Green tea is one of the most popular drinks in the world.
It offers various potential health benefits, such as weight loss and improved heart health (1Trusted Source, 2Trusted Source, 3Trusted Source, 4Trusted Source, 5Trusted Source).
Matcha, a particular variety of green tea, is marketed as even healthier than other types.
It is grown and prepared differently than other green teas. What’s more, the whole tea leaf is consumed.
What Is Matcha?
Matcha and regular green tea both come from the Camellia sinensis plant, which is native to China.
However, matcha is grown differently than regular green tea. The tea bushes are shielded from sunlight for about 20–30 days before harvest.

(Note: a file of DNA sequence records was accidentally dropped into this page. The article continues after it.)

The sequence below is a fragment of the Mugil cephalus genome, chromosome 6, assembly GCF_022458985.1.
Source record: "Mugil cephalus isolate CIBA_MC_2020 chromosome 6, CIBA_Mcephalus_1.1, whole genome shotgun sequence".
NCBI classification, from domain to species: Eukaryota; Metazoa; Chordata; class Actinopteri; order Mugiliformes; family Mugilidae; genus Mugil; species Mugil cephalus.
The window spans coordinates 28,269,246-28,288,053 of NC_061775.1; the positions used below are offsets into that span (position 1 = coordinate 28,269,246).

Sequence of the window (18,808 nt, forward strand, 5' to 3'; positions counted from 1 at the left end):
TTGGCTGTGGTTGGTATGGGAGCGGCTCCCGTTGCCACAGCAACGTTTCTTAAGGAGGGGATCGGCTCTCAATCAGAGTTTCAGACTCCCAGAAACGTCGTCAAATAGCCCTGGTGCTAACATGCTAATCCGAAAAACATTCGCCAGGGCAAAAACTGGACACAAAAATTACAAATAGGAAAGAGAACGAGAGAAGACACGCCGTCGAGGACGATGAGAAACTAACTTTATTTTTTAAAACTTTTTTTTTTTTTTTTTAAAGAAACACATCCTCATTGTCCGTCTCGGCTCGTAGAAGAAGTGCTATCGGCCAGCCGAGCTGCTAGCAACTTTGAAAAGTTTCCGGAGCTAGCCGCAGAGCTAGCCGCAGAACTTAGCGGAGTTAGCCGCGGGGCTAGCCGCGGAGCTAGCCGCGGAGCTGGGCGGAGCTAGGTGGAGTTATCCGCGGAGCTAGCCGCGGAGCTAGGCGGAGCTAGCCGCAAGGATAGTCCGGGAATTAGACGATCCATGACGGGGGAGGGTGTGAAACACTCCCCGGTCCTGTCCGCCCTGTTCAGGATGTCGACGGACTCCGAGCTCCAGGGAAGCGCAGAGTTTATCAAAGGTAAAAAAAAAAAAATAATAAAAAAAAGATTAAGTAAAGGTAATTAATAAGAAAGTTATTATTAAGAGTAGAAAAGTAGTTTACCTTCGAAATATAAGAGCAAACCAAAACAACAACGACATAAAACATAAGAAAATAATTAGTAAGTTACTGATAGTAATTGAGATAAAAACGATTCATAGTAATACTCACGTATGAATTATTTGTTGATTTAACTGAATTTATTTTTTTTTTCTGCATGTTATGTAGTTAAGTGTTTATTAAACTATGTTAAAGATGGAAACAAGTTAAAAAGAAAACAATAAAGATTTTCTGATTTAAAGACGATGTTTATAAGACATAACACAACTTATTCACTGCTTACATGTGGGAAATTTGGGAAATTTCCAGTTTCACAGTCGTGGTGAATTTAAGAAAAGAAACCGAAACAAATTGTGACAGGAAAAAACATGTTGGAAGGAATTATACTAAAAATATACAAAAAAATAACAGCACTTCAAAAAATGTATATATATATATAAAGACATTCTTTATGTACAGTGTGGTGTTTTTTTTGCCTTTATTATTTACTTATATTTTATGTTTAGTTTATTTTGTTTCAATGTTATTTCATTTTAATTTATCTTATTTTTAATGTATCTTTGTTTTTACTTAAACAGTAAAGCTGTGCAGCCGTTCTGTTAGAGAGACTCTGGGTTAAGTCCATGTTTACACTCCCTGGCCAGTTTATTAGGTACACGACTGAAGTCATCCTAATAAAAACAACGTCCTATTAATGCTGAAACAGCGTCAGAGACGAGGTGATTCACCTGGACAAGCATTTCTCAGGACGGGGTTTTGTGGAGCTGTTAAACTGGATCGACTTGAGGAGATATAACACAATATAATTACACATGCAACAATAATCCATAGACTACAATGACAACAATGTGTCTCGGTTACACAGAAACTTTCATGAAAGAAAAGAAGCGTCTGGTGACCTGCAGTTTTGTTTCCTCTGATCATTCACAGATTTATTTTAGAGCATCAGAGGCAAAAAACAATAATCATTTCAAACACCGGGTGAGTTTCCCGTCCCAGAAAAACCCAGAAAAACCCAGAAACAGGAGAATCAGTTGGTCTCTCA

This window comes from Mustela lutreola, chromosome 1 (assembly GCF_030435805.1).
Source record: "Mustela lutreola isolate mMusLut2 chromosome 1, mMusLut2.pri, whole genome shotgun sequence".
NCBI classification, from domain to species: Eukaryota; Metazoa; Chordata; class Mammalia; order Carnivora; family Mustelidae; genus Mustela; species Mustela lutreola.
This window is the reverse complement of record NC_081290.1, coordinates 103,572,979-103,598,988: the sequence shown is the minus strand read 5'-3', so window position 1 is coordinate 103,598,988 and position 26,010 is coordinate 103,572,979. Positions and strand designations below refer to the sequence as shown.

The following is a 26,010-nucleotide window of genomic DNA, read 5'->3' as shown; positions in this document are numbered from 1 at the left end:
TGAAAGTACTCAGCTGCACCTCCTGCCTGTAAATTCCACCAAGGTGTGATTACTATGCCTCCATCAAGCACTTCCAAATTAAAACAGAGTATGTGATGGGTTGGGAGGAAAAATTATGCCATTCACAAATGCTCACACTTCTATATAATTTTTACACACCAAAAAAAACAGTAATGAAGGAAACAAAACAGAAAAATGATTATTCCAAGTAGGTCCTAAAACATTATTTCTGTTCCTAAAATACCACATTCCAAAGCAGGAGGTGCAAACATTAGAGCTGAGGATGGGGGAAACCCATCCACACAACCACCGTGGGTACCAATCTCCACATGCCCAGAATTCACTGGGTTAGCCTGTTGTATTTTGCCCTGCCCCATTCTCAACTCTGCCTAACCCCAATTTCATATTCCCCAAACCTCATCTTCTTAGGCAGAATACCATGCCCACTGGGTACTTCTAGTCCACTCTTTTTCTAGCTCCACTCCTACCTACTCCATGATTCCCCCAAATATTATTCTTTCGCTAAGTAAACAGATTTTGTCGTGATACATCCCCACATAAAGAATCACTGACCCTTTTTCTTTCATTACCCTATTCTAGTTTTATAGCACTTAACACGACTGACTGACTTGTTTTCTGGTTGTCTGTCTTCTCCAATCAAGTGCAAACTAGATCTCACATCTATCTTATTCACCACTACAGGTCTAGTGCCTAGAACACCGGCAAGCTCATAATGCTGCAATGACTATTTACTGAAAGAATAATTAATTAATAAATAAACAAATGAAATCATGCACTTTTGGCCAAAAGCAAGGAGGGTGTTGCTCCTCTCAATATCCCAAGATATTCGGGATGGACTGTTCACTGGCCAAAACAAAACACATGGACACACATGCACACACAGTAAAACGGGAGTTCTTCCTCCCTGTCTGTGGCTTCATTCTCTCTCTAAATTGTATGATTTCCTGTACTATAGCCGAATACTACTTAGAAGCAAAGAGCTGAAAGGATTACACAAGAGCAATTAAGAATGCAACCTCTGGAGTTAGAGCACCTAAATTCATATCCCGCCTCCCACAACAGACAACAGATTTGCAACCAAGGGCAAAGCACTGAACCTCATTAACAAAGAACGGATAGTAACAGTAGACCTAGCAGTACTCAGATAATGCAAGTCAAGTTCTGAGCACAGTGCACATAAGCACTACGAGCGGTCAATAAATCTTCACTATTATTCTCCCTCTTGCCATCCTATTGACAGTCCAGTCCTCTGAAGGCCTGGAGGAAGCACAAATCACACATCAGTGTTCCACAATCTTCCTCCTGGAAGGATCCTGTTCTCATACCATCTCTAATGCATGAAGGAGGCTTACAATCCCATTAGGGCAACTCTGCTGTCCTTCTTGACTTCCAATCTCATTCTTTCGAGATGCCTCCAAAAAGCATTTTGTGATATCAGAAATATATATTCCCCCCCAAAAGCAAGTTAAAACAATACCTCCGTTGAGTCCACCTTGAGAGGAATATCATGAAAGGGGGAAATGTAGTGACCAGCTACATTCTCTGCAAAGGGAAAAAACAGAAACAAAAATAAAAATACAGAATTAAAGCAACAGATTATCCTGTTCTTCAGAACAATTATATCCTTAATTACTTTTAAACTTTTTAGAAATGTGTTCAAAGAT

The shade triggers an increase in chlorophyll levels, which turns the leaves a darker shade of green and increases the production of amino acids.
After harvesting, the stems and veins are removed from the leaves. They are then stone-ground into a fine, bright green powder known as matcha.
Because the whole leaf powder is ingested, matcha is even higher in some substances — such as caffeine and antioxidants — than green tea.
One cup (237 ml) of standard matcha, made from 4 teaspoons of powder, generally packs about 280 mg of caffeine. This is significantly higher than a cup (237 ml) of regular green tea, which provides 35 mg of caffeine.
However, most people don’t drink a full cup (237 ml) of matcha at once because of its high caffeine content. It’s more common to drink 2–4 ounces (59–118 ml). Caffeine content also varies based on how much powder you add.
Matcha, which can have a grassy and bitter taste, is often served with a sweetener or milk. Matcha powder is also popular in smoothies and baking.